STRAIN: If there is the predicted Omicron surge, rural GPs do not have the capacity to manage that level of service either by phone or in person consultations.
MANAGING Omicron in rural areas is likely to mean more medical consultations carried out either virtually or over the phone.
This will help reduce the risk of whether people are symptomatic of this covid-19 variant or not, Rural GP Network chair Dr Fiona Bolden says.
Rural GPs are largely familiar with phone or virtual consultations after having used it when the Delta variant emerged.
Virtually overnight rural practices tried to do at least half of their consultations that way.
Some rural people preferred this method of service because of the long distance many had to travel for face-to-face consultation, assuming they had cellphone coverage.
If there is the predicted Omicron surge, as the country shifted into phase two and three of the Government’s Omicron strategy, rural GPs did not have the capacity to manage that level of service either by phone or in person consultations.
Compounding the challenge is the limited mobile and internet access in many areas.
“What we do need to do is get people used to the idea of how they are going to manage mild to moderate level symptoms – how you would manage it if you had a bad flu,” Bolden said.
That management included basic medical supplies such as a temperature reader and paracetamol and ibuprofen.
“If you have to isolate, make sure you have food at home to keep you going,” she said.
“For the majority of people, provided they are immunised – particularly if they have had their booster – will have mild to moderate symptoms and not severe symptoms because the hospitalisation is a lot less severe with Omicron per case than it is with Delta.”
She said it will be similar to having a bad cold or flu.
Provided the farmer was immunised, they should be able to isolate on their farm.
To that end, it was vital that farmers received the booster shot, she said.
Rural people will need to be more self-reliant than their urban counterparts because of those challenges, she said.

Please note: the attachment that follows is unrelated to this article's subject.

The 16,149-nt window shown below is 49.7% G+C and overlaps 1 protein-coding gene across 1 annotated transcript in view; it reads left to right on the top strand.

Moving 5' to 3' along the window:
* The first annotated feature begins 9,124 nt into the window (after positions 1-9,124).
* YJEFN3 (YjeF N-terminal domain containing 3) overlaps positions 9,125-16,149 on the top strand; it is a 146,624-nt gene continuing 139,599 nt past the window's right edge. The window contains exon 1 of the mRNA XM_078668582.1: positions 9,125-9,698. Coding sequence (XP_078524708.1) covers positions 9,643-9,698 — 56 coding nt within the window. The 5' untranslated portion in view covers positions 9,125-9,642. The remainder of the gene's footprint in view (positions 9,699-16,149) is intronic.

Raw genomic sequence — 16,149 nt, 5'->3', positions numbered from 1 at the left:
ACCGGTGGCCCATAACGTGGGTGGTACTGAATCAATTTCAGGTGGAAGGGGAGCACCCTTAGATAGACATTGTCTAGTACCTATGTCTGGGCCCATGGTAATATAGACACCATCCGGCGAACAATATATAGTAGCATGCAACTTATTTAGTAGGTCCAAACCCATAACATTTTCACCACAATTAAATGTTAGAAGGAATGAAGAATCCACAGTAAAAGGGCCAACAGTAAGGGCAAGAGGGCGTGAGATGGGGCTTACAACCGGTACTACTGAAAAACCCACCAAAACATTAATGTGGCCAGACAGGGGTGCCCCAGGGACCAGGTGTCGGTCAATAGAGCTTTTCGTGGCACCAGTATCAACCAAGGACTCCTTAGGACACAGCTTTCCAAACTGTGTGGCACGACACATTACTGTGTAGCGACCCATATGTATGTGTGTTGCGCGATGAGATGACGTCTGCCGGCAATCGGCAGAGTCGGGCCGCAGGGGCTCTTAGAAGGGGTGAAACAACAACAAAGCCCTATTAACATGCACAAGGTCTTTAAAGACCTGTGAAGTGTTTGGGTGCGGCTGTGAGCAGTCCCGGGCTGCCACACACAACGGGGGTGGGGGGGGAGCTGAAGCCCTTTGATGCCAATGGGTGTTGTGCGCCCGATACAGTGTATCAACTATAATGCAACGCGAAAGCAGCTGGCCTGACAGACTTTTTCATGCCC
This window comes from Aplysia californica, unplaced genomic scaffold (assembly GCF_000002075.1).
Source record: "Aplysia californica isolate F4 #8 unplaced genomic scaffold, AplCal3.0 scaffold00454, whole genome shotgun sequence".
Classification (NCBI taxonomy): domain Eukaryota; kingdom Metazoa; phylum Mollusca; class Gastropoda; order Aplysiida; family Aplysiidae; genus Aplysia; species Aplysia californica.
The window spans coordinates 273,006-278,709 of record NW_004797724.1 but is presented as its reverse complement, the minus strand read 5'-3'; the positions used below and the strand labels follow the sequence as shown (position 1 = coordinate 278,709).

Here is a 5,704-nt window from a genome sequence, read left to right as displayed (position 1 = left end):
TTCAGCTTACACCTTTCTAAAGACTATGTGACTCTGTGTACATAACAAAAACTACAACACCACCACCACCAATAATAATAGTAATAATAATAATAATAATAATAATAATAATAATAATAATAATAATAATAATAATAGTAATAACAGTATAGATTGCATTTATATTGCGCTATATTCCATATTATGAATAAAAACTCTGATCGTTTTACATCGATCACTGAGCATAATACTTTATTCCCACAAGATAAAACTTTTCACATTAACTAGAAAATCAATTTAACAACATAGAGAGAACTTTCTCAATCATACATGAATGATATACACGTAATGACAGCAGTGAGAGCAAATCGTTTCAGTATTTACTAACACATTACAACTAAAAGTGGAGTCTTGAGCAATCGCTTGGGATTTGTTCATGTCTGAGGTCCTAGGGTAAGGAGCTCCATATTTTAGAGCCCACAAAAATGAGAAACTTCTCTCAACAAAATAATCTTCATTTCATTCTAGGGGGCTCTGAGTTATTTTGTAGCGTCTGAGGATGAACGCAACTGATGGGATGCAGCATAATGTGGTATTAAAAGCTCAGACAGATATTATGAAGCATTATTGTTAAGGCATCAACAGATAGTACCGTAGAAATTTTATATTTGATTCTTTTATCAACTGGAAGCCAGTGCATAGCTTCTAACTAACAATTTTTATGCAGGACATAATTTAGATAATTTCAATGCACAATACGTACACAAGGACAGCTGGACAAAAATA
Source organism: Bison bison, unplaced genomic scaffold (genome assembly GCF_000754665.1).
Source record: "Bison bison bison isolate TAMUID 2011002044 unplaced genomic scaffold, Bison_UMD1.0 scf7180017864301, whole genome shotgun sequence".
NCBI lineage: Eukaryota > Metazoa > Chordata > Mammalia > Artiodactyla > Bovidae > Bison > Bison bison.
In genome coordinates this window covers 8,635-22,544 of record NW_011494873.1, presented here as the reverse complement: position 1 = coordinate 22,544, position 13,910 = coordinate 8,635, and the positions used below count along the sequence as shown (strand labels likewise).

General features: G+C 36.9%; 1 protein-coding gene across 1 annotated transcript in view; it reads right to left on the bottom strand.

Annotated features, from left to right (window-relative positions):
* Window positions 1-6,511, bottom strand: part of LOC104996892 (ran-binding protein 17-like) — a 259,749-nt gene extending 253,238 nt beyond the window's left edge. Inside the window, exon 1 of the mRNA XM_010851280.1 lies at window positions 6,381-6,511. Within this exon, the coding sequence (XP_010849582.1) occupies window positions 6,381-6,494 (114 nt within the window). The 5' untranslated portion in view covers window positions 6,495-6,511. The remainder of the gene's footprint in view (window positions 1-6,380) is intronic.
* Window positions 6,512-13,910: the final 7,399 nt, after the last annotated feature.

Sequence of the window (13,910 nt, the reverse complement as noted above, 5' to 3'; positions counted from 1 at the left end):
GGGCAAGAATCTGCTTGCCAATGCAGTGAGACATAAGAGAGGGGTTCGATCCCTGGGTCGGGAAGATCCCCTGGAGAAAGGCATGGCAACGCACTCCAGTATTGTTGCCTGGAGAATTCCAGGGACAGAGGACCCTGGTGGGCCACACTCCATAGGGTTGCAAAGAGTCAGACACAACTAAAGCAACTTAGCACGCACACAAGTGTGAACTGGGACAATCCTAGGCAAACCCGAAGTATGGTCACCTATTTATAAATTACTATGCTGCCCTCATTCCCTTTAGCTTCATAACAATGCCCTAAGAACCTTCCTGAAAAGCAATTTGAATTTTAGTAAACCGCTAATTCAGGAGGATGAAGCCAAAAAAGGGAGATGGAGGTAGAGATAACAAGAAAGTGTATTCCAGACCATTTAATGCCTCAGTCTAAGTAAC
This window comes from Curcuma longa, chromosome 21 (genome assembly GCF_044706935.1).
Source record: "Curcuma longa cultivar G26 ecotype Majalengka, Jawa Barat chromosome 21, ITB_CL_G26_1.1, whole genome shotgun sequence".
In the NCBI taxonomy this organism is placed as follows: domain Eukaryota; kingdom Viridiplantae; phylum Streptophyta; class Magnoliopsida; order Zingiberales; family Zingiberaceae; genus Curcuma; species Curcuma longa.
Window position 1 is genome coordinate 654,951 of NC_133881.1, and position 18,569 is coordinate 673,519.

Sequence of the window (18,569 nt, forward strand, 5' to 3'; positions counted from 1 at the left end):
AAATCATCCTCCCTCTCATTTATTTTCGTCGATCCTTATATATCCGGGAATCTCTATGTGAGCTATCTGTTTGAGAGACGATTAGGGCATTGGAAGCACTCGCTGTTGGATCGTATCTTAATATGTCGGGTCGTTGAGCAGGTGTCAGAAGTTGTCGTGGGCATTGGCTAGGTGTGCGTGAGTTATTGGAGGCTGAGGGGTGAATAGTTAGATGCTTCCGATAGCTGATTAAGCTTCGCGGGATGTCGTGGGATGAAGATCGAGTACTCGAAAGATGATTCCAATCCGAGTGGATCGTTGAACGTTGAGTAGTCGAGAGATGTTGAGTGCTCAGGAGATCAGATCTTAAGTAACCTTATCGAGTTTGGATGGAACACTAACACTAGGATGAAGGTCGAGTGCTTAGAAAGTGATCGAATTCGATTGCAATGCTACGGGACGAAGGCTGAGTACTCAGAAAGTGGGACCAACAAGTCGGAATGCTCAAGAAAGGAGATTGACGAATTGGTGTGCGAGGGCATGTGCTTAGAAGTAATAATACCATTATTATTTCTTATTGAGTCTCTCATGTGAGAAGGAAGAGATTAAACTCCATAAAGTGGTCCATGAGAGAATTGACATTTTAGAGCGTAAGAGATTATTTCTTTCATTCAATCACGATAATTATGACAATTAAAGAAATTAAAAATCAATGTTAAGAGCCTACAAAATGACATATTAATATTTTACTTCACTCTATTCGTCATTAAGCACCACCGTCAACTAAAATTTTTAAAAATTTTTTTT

“The main thing though is that we identify those people most at risk and that we make sure we have a way to monitor those people so if they do deteriorate … we have a way of giving them the appropriate care,” she said.
“What we don’t want is people isolating on their farm and doing what rural people do – managing – and then suddenly getting really ill and there not being enough time to do anything about it.”
GPs are more than likely the best people to make that identification.
Self-management was critical for preventing this from happening. Farmers particularly at risk include those who are pregnant, over 60 years of age, or have an underlying medical condition, she said.
Bolden hoped there would be more information from the Government in the coming weeks regarding how monitoring those in the at-risk category could work because Omicron involved so many more people.
For now, those people should still contact their GP if they do feel unwell, she said, adding that people also have to be realistic given that it is a pandemic.
“The problem is that if there is a huge Omicron outbreak and people contact their GP, they are not going to be able to do the normal things that they do to keep people well every day,” she said.
Bolden said rural GPs have been asking the Government for access to rapid antigen testing (RAT) since November.
They are still waiting for information on whether they will be available for rural GPs to help speed up Omicron diagnosis in remote areas both for patients and medical staff.